Nixon: “what is your business, my friend, in this part of the world?”
Nixon replied: “I wanted to… get out a little, stretch my head.” Byron glanced at
Nixon, thought for a moment, and said: “The snow lies still. There is little to see in this vicinity, and from experience I advise that you head home.”
Nixon looked up, the blue of the skies now interrupted by a giant figure-eight cloud, sparkling beautifully with colours that he could never hope to explain with his limited vocabulary, no matter how often time spooled back and re-hit the play button. “In any case it is about to rain, a hard rain here as any I’ve seen,” warned his companion. Byron rose and jaunted across the street, the outline of his figure turning to static.
Nixon stared up into the cloud above him, hovering like a huge ball of cotton candy over the street. Its underside was full of what looked like enlarged pinpricks, points in black and silver protruding from the multicoloured nimbostratus. Here and there he could make out splashes of solid colour, pieces of what looked very much like silk. He thought perhaps a freak storm had pulled someone’s washing line into the sky to form a ball of precipitous clothing, but he couldn’t make out exactly what was up there, what exactly was inside this thing. Standing up,
Nixon took several steps until he was in the middle of the street, directly beneath the figure-eight cloud. The pinpricks were growing in size, the strips of silk too. One by one the black and silver nubs popped from out of the cloud, and as they fell there spread from the centre of each pinpoint a circle of coloured material in silky plastic. A second, and a third, then many more fell, each expanding from a pinprick of colour into a fully opened umbrella, each falling now toward
Nixon’s head. One, red and blue and shining in the midday light, landed by his feet, tip first. Another had left its sky-bound vessel sideways, flapping in the air like a dying bird, its handle a beak turning counter-clockwise as though telling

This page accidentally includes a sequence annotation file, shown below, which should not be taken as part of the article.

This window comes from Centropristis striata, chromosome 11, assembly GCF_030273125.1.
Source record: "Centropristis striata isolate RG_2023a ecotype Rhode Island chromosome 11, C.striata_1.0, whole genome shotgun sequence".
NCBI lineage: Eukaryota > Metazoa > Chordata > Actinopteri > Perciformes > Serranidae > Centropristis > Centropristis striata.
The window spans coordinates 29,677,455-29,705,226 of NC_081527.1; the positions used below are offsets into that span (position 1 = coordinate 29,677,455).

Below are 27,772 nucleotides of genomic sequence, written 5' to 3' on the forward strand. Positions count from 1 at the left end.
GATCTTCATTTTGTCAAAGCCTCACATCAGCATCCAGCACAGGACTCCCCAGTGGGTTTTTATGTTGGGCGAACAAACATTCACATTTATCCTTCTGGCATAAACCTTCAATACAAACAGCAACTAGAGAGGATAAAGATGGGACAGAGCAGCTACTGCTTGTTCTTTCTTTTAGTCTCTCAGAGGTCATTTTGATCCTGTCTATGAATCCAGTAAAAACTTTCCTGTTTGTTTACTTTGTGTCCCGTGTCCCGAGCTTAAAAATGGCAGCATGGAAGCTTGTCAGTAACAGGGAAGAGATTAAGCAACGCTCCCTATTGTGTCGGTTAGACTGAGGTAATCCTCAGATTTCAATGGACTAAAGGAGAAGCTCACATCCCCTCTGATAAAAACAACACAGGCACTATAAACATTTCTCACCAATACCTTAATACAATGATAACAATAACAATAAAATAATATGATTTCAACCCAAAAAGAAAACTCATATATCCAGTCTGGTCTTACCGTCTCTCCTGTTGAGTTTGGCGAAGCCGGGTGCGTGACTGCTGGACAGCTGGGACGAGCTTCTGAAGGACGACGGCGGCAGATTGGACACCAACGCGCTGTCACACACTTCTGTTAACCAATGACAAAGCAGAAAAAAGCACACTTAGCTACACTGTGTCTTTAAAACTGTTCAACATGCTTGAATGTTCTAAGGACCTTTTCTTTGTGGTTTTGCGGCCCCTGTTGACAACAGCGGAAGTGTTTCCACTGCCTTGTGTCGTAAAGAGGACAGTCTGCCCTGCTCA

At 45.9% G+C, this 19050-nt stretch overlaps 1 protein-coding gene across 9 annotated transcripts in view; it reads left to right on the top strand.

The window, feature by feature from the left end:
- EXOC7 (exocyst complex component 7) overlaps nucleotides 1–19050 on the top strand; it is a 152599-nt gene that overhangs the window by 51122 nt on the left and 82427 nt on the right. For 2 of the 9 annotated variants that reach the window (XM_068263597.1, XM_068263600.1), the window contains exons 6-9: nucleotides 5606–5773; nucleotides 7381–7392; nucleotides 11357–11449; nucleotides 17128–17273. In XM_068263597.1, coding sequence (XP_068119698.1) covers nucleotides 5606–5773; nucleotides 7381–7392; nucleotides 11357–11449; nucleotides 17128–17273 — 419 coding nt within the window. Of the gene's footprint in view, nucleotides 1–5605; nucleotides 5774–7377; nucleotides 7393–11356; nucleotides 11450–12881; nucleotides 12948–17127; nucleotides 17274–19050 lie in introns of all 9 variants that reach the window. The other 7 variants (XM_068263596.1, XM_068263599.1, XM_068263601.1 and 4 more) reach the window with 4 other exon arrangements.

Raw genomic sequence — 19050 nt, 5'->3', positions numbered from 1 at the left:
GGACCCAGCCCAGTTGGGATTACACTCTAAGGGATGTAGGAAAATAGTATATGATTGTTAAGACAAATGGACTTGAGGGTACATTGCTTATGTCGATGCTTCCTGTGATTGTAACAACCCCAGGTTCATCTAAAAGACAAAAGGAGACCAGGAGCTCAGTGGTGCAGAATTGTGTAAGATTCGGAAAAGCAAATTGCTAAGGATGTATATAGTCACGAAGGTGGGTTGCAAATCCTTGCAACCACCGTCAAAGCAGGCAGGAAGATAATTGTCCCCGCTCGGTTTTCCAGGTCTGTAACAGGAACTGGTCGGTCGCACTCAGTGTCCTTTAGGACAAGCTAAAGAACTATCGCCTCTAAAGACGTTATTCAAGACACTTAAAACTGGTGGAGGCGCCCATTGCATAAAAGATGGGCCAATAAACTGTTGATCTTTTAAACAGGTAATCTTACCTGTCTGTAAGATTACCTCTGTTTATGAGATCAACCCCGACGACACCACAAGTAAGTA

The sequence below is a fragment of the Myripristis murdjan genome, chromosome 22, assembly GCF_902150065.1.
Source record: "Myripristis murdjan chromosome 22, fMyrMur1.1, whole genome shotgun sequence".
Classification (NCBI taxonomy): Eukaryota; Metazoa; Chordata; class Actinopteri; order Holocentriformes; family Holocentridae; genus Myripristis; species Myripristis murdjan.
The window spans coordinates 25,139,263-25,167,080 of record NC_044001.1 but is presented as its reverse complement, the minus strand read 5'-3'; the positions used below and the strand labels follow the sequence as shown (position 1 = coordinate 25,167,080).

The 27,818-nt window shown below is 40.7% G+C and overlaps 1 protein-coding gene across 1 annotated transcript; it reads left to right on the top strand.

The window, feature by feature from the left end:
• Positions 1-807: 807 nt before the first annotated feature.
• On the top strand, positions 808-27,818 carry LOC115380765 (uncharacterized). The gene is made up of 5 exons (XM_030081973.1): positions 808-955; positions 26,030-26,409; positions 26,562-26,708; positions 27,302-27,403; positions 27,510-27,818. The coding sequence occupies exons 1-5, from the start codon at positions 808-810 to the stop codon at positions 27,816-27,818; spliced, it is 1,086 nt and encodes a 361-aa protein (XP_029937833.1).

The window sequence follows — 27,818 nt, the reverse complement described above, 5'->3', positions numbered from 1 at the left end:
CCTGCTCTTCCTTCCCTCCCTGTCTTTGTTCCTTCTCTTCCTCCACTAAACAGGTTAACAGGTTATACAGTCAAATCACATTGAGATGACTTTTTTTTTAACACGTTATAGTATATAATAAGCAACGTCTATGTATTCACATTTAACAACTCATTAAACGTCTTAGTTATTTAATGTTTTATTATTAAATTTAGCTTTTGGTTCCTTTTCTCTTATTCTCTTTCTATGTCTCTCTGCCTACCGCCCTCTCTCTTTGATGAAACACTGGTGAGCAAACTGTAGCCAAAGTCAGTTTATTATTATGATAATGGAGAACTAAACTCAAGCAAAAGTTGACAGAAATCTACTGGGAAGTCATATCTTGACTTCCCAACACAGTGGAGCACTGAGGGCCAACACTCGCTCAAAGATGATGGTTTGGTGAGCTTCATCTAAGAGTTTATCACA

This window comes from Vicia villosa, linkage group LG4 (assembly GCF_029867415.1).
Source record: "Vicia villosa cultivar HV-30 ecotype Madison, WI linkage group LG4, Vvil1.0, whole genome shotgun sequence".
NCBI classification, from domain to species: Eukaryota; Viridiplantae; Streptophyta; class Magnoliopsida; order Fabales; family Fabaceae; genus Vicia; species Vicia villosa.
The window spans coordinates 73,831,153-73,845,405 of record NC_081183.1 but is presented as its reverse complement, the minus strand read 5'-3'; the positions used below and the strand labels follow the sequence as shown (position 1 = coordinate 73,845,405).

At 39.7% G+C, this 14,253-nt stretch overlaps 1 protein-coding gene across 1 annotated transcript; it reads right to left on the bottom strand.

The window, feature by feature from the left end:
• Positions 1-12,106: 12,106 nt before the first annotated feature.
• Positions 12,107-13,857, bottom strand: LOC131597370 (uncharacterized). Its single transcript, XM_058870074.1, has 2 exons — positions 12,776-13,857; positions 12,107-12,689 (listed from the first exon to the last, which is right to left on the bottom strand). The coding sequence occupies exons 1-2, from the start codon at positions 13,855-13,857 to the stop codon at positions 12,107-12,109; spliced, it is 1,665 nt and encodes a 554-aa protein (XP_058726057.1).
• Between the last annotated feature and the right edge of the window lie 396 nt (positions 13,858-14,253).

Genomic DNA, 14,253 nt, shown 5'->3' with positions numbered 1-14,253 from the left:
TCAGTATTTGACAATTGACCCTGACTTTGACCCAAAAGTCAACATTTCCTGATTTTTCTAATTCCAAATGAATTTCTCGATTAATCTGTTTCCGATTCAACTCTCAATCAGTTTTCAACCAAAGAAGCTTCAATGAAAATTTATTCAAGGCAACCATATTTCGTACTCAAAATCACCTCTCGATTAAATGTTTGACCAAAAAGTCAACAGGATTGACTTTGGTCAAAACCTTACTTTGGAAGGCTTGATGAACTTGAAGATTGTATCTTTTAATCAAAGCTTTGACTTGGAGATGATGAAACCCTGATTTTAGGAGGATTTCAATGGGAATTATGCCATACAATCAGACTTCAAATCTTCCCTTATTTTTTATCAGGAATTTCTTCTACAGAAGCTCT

Nixon that time was running backwards, that the cuckoo clock was truly broken. Soon umbrellas were thumping him carelessly on the head, on the shoulders, scratching at his face and hands before bouncing to the ground. Cupping his hands around his eyes in makeshift goggles,
Nixon ran across the street out from under the cloud and then looked up, straining to see into the cloud, through the cloud. It was,
Nixon realised, as though for the first time, raining umbrellas. A figure, hazy behind the precipitation, seemed to be ascending from some place at the centre of the thing, batting umbrellas out of its way. Then, at the top of the cloud a head popped out, calling down to
Nixon in a strange accent. “I do apolojise, sir.” Beneath the bowler hat a man in his 60s smiled sadly. “We each are choosing a different mode of transporte in this place. I ‘ope you do not ‘old this against me.”
Nixon gazed at the bowler-hatted man as he drew on the pipe in his left hand. He looked over the multi-coloured cloud, and down at the foot-high stack of umbrellas on the snowy street. He said, “very pleased to make your acquaintance, Mr Magritte. My name is Richard